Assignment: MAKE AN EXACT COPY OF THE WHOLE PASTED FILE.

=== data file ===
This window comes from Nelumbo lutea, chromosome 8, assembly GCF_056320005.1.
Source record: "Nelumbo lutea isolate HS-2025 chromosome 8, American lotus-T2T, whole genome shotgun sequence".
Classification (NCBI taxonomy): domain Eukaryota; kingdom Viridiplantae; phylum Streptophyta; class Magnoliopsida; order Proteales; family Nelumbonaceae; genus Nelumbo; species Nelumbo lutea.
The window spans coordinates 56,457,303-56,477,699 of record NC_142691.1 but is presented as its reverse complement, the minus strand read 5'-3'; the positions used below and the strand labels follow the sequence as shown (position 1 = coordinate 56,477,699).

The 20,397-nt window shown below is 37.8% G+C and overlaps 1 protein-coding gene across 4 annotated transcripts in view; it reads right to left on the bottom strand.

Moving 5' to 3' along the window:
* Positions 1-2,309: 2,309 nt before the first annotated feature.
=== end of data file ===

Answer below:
This window comes from Nelumbo lutea, chromosome 8, assembly GCF_056320005.1.
Source record: "Nelumbo lutea isolate HS-2025 chromosome 8, American lotus-T2T, whole genome shotgun sequence".
Classification (NCBI taxonomy): domain Eukaryota; kingdom Viridiplantae; phylum Streptophyta; class Magnoliopsida; order Proteales; family Nelumbonaceae; genus Nelumbo; species Nelumbo lutea.
The window spans coordinates 56,457,303-56,477,699 of record NC_142691.1 but is presented as its reverse complement, the minus strand read 5'-3'; the positions used below and the strand labels follow the sequence as shown (position 1 = coordinate 56,477,699).

The 20,397-nt window shown below is 37.8% G+C and overlaps 1 protein-coding gene across 4 annotated transcripts in view; it reads right to left on the bottom strand.

Moving 5' to 3' along the window:
* Positions 1-2,309: 2,309 nt before the first annotated feature.